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From Abigail Smith Adams to John Quincy Adams, 9 February 1806

Quincy Feb’ry 9th 1806

My dear Son

I begin my Letter by announcing the Health of your Children, that your mind and that of their Mothers may be at ease & “they cannot speak for themselves it is true,” but there are Mothers who are not less anxious for those who can speak for themselves; and it is with much pain that I learn from your Friends that your Health does not appear to have been mended by your journey, or change of residence. Mrs Quincy who never fails writing every week to your Aunt Cranch, seldom omits informing me how you are; that you do not gain flesh is <not> to be expected, for your mind must suffer from the prospect before you, and the perplexed State of our publick counsels so contrary to your own Ideas of Sound policy.

The Sentiments exprest in your Letter of Janry 25th upon the Subject of our foreign Relations and connections so perfectly accord with those of your Father, that it might have been conjectured you had as formerly, Sat down together by our fire Side and canvassed the subjects together. That Great Britain is wrong, a common understanding may discover from reading the statements of the Merchants to the Secretary of State Mr Gore’s Letter, and Mr Madisons. altho I am not for adopting Mr Wrights Resolutions, I would make a firm and resolute stand against the unjust assumption of any Nation; I would propose what was just, honorable, dignified and energetic—such measures as were practicable, from which there should be no receeding but if the Chief Majestrate of the Nation is capable of such duplicity as he is accused of, but which I am loth to believe; we are indeed, and in very Truth, in a helpless state, and no one can say where the evils will terminate. what ever may be the conduct of the Head of a Nation, those who are accredited and received by him as Representitives from foreign powers: ought out of respect to the Nation, to treat him with decency and good Manners in both which I think a certain Marquiss deficient—I have heard and seen specimins of his politeness upon former occasions, and at the time despised his littleness. Your Father has written you a Letter in which he has exprest to you his opinion upon Some <parts> of the subjects in your Letter to me.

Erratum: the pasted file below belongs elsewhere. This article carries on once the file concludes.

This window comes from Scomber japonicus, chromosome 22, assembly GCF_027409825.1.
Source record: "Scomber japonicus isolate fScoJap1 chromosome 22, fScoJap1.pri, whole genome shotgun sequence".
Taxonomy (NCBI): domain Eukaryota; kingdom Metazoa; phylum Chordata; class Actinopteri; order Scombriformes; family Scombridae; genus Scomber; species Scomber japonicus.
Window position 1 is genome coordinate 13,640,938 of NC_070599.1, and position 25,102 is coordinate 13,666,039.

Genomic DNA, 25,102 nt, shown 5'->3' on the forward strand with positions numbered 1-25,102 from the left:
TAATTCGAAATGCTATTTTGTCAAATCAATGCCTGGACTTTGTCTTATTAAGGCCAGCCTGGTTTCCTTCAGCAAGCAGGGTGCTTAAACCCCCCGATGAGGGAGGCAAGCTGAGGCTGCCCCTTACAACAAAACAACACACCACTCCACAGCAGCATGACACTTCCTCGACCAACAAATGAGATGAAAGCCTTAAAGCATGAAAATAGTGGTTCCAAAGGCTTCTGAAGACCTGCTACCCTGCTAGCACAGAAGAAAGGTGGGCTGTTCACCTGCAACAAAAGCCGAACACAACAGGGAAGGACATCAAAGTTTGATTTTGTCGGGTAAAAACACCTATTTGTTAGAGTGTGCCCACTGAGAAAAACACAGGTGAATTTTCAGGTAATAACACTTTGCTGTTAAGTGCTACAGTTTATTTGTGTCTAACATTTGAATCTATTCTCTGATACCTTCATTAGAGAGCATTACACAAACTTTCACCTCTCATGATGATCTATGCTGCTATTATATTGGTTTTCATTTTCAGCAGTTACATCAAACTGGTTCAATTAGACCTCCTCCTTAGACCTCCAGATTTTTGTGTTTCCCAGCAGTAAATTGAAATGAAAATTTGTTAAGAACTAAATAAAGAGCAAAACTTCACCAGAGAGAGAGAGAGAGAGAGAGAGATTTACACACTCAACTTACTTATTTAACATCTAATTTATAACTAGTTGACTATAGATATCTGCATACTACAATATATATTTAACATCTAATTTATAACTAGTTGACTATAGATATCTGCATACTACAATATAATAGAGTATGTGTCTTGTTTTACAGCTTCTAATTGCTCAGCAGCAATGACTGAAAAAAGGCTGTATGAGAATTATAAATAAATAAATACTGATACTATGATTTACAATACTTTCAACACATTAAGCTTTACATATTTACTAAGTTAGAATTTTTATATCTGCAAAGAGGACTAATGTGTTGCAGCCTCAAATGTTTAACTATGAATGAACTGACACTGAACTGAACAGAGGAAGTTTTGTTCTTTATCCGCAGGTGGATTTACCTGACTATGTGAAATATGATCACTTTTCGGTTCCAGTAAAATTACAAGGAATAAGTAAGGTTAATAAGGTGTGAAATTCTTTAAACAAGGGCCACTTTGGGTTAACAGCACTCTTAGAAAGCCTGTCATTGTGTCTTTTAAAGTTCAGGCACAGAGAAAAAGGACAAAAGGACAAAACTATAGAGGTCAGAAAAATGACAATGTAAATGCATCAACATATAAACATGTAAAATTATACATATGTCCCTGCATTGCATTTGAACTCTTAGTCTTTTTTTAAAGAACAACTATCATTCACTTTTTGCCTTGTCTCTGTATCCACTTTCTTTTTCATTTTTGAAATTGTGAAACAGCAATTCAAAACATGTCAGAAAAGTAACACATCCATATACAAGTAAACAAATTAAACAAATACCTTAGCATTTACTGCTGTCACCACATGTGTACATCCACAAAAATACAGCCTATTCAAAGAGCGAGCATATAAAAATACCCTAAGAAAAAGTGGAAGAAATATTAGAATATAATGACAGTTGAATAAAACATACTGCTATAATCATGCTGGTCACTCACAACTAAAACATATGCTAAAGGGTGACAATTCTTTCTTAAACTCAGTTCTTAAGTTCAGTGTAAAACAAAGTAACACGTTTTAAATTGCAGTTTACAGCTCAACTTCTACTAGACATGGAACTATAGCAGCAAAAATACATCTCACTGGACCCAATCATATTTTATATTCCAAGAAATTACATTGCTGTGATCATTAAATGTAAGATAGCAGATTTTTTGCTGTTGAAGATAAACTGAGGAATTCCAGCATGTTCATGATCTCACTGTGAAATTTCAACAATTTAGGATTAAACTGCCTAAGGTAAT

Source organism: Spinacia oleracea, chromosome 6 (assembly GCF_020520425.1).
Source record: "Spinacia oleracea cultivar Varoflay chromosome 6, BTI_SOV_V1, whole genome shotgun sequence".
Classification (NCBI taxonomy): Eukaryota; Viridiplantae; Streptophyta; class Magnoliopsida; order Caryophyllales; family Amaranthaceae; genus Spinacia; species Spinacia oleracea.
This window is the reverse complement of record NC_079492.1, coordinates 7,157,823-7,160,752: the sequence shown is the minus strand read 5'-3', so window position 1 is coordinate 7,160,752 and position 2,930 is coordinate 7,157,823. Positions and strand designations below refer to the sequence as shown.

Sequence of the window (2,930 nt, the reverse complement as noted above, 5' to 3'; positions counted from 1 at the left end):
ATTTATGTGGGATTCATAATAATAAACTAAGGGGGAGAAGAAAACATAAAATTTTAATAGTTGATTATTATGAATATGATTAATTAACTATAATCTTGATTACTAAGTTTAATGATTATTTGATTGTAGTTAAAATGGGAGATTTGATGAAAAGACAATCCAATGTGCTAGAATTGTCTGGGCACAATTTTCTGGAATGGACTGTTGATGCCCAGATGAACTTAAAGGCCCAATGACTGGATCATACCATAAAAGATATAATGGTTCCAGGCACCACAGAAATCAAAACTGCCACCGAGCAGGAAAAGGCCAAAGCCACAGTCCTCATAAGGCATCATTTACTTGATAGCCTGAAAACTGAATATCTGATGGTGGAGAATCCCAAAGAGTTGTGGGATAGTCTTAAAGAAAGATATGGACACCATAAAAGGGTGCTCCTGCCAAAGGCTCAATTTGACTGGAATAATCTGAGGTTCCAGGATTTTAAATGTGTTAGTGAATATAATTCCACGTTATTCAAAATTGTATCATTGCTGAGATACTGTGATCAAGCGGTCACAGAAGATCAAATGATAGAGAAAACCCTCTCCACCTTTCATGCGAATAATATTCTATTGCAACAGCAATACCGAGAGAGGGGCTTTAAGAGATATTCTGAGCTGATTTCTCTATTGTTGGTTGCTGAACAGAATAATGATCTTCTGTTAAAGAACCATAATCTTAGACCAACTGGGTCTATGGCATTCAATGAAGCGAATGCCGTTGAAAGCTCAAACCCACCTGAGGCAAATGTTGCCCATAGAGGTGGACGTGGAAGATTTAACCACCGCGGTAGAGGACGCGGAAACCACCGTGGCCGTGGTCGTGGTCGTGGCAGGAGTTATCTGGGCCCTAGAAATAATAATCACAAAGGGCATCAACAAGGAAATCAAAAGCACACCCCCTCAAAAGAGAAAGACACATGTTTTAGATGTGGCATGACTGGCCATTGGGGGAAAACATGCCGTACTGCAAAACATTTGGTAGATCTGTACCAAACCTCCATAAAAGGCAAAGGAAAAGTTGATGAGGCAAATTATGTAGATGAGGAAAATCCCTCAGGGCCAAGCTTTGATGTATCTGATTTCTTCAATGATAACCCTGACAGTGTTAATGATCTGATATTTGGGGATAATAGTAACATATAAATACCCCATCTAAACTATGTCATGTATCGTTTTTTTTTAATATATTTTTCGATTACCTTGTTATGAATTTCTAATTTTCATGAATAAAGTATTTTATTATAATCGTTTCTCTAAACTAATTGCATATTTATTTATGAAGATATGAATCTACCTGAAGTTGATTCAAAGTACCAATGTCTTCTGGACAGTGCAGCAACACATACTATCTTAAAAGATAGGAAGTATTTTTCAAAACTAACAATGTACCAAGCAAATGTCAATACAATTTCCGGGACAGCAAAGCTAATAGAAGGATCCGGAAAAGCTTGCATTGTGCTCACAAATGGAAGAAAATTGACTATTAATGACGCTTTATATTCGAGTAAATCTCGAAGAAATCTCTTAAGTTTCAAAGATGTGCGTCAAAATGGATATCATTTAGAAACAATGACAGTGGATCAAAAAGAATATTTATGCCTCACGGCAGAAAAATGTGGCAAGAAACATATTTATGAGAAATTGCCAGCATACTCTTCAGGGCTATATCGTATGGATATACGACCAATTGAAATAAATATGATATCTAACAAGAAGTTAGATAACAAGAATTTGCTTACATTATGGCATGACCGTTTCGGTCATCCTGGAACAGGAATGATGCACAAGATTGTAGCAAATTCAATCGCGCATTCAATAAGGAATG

My Love to mrs Adams to whom [I shall] write next. If I do not write every week, you must not think that your Children are unwell. George visits me always once a week, sometimes oftner, but for the last Month, we have had neither good Riding or walking except a few days together.

You write to your Brother respecting a House do you expect that Congress will rise as early as May? I wish whenever you return you would consult dr Rush upon the State of your Health. I have a good opinion of dr Mays practise. your dijestion is defective—your food does not nourish you. you do not derive spirits or strength from it. I would recommend to you to eat a hard Bisquit, and 3 figs daily, between meals, Make the experiment, add a Glass of wine—and tell me after one month if you do not feel the benifit of it—

I am sorry for mr Giles misfortune—toor Shadow of Randolph—has he worn out his Lungs in a good cause? tis said he has been Rational this Session. What a pitty that closed doors should have deprived the public from witnessing So novel a spectacle—

Your Brother and Sister have been in Boston for this fortnight past. He returnd last Evening to attend some town affairs, but will go again on tuesday. tell mr Quincy his little Girl was very well to day. Mrs Cranch has quite a family of little ones, but she devotes herself to them—tho She says they craize her upon a Stormy day, when they cannot go to School.

With the Sincerest Love and affection / I am your Mother

Abigail Adams

MHi: Adams Papers.

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